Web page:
India was prepared to use special forces during Chumar faceoff
A year after Indian and Chinese soldiers were caught in a tense border standoff in Ladakh’s Chumar sector, it has emerged that the Indian Army was prepared to use its special forces and had moved its toughest fighting men close to the incursion site, signalling a hardened posture along the Line of Actual Control (LAC).india Updated: Oct 05, 2015 19:58 IST
A year after Indian and Chinese soldiers were caught in a tense border standoff in Ladakh’s Chumar sector, it has emerged that the Indian Army was prepared to use its special forces and had moved its toughest fighting men close to the incursion site, signalling a hardened posture along the Line of Actual Control (LAC).
The Army had mobilised commandos from the elite 9 Para (Special Forces) last September, asking them to be on standby in case there was a further flare-up in hostilities as more than 2,000 soldiers of both armies were locked in the standoff, said a senior officer familiar with the deployment.
The para commandos, whose home base is in Udhampur, were positioned barely five km from the disputed LAC to mount a swift response and provide backup to the Indian troops. “The Army had seriously considered the possibility of launching special forces had the situation worsened. It wasn’t a faceoff involving 15 or 20 soldiers…the troop buildup was of a worrying proportion,” he said.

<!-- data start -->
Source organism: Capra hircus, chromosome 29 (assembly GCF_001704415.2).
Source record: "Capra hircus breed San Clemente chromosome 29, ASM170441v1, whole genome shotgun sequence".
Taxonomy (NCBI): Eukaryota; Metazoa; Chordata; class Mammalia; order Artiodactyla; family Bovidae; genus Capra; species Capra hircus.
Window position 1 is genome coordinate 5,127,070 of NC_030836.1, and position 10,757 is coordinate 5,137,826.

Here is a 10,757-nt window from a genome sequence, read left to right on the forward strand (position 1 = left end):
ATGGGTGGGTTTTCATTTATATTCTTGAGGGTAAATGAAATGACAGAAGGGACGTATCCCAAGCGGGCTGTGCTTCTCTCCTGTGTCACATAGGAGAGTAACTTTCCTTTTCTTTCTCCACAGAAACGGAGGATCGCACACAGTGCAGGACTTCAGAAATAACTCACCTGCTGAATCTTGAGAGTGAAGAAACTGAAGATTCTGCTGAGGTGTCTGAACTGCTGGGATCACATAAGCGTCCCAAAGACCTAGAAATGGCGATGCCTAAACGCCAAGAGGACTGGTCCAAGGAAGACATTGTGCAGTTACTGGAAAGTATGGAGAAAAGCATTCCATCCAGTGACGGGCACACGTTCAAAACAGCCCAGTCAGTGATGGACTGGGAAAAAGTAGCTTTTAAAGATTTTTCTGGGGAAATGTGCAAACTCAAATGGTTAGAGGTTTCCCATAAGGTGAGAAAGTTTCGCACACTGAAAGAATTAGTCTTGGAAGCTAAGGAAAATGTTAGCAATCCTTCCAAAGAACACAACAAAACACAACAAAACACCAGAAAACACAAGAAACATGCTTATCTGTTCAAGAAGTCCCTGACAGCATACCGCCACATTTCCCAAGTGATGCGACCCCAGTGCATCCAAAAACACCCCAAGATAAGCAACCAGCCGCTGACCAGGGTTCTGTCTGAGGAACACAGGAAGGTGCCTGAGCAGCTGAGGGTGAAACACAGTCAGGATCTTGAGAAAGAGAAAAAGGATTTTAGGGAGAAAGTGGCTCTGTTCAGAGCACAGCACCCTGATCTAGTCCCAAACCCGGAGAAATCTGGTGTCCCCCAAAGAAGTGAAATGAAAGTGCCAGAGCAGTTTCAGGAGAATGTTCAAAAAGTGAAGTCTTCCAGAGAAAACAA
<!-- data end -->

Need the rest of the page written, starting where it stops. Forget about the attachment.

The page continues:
Dominating the area in which the three-week faceoff took place – Pt 4991 - allows control over 480 sq km of territory. “When special forces are brought into the picture, it indicates the Army wants to hit back swiftly and effectively,” said Lieutenant General Vinod Bhatia, a paratrooper and former director general of military operations.
An Indian Air Force pilot who helped troops hold their ground by flying basic supplies in 32 sorties was awarded a gallantry medal, rarely given during such border squabbles.
The LAC has remained largely quiet during the last one year except a squabble in Burtse area in September, but a flare-up was avoided as both armies stuck to protocols for maintaining border peace. Tensions along the border eased after two flag meetings at Daulet Beg Oldie and Chushul on September 15.
“Border personnel meetings are taking place quite frequently since the Chumar incident – on an average once in 10 days. It has helped prevent things from spinning out of control,” said another officer. The Chumar standoff began on September 10, 2014 when Indian forces found that Chinese troops had deployed heavy machinery to construct a temporary road inside Indian territory.
New Delhi and Beijing had signed a new boundary pact in October 2013 to ensure peace and stability along the LAC.